Right-click on the wp-config.php file, and select the View/Edit option. This will open the file in your default text editor, where you can make changes:

Editing the wp-config.php file.

All you need to increase your memory limit is add a single line, which will set the new memory limit to 64MB:

define( ‘WP_MEMORY_LIMIT’, ’64M’ );

You’ll want to insert this towards the end of the code, just before the line reading /* That’s all, stop editing! Happy blogging. */:

Memory limit function added to wp-config.php.

You can now save the file. FileZilla will ask if you want to update the version of the file that’s on the server, and you’ll need to select Yes:

FileZilla message about updating a file.

Then, check your site to see if this fix has resolved the error. If not, you may need to increase the memory limit even further, which you can do by repeating the process and specifying another number as the second parameter (for example, “128M”).

If this still doesn’t work, you may have reached your site’s maximum allowed limit. In that case, you’ll need to contact your web host, as it may be able to raise your memory limit further.

2. You Encounter Errors When Uploading Media Files

There are actually several errors that can occur when you try to upload media to your WordPress site. Sometimes these occur because of issues with the file itself, such as its size being above the maximum limit, or the file type not being accepted by WordPress. In these cases, you’ll need to make changes to the file before uploading it, or contact your web host for more assistance.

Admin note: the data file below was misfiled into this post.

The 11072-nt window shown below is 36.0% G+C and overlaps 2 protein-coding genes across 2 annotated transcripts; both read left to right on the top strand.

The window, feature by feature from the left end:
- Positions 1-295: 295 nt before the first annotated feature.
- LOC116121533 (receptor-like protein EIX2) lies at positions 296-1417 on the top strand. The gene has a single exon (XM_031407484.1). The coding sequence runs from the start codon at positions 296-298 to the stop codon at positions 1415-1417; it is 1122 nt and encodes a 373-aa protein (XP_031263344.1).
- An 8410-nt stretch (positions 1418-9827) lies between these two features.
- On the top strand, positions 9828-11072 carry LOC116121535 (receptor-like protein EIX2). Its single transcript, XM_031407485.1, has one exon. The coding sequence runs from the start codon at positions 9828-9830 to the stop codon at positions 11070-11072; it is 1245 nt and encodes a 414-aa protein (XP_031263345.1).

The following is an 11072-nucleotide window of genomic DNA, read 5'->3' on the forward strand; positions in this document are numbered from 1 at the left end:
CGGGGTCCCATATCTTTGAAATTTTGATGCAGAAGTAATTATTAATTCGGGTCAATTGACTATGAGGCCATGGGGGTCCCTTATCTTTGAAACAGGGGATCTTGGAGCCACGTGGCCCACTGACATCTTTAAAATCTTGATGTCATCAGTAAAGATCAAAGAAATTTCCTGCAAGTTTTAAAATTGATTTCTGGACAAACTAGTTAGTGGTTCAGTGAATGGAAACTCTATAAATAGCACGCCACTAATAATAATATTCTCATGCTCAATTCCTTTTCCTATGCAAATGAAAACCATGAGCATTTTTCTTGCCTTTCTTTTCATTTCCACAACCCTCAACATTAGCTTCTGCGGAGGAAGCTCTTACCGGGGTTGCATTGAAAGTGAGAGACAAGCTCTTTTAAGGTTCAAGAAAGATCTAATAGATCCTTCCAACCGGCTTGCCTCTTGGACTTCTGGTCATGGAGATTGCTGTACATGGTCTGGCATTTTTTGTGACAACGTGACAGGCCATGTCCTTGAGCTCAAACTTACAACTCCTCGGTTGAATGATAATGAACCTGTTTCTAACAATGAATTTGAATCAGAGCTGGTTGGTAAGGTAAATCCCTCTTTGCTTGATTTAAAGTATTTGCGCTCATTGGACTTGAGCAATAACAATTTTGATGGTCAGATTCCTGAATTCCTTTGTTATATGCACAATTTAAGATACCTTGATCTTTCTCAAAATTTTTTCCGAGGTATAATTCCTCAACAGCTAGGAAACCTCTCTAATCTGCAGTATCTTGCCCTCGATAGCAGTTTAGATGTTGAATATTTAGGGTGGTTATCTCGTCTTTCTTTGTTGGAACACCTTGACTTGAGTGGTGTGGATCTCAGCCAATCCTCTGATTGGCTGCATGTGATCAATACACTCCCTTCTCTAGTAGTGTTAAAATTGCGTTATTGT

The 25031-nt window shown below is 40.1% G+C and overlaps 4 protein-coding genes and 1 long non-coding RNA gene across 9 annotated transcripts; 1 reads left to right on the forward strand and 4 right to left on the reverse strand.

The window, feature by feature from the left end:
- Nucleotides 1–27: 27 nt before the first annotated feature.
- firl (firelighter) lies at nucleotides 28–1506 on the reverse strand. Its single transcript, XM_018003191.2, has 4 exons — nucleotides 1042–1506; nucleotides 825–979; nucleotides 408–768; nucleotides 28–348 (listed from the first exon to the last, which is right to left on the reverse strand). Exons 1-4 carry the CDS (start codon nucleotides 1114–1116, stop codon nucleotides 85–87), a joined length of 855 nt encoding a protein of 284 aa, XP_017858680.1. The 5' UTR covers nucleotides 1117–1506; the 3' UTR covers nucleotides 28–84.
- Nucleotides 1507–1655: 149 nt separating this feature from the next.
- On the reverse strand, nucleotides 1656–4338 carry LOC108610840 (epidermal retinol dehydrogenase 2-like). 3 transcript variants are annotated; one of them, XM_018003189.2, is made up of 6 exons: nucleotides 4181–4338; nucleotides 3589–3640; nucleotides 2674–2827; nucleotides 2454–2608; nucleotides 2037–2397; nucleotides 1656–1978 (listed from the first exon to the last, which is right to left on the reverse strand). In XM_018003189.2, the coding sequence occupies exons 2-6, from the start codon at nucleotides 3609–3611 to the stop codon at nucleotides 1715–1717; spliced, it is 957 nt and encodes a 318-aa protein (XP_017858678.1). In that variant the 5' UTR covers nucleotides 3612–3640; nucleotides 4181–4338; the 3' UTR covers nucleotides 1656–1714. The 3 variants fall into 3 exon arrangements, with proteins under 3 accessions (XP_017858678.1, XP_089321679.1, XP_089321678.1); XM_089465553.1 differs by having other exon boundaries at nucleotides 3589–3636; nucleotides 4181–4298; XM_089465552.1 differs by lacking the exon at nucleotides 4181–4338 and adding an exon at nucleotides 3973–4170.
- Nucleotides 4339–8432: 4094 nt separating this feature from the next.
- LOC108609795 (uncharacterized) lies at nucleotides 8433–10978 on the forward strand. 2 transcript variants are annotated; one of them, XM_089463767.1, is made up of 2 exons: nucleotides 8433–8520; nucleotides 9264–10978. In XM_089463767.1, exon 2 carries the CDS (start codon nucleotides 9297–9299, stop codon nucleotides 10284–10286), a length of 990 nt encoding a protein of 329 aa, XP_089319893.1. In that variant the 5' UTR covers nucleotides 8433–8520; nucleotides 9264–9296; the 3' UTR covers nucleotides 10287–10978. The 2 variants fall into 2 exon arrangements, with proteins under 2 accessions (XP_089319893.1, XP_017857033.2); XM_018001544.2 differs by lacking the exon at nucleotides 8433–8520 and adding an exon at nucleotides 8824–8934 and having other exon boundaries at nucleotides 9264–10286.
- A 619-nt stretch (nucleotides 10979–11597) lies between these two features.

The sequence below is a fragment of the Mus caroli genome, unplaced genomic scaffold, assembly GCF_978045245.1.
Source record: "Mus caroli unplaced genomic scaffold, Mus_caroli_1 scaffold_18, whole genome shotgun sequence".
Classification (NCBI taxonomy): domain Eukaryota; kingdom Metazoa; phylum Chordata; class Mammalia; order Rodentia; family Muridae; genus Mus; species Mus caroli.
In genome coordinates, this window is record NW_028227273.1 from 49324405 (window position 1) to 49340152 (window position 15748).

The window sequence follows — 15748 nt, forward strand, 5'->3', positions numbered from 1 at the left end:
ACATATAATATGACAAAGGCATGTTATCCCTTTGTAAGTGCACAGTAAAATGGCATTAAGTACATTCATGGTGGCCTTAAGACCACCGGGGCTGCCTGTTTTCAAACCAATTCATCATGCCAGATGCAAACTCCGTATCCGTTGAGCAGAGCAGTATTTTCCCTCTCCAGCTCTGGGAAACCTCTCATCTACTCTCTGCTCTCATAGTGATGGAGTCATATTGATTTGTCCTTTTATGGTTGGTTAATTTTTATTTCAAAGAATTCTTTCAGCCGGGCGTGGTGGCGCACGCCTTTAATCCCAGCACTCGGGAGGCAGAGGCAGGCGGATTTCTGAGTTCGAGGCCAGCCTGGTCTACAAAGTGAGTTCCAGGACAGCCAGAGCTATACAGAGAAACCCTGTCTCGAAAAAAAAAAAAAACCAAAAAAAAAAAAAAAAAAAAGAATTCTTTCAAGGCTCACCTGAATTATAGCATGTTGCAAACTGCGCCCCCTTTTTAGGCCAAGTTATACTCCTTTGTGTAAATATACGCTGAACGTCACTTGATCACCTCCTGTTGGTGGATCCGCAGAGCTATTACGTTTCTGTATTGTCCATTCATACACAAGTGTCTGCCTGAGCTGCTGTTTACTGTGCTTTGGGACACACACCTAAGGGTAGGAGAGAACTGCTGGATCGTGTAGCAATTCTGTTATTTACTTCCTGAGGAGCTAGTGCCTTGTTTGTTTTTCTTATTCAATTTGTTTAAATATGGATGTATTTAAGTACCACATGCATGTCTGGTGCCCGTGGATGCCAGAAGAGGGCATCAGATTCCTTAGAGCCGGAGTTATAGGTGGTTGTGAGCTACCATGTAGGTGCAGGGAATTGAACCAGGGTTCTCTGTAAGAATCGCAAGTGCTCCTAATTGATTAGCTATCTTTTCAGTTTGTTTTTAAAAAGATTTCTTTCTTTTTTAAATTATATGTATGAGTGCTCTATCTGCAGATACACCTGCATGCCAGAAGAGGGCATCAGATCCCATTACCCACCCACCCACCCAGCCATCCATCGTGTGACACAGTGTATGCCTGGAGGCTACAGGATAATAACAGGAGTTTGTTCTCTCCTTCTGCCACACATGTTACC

However, there are some errors that you can resolve yourself. The most common media-related issue you'll run into is known as the HTTP error. Click To Tweet

However, there are some errors that you can resolve yourself. The most common media-related issue you’ll run into is known as the HTTP error. This appears when you try to upload an image, and can be particularly frustrating since it only returns a generic message:

HTTP Error message when attempting to upload an image.

The good news is that in most situations, this error is temporary and will go away on its own after a few minutes. However, if it persists even after some time has passed, you may need to diagnose it further.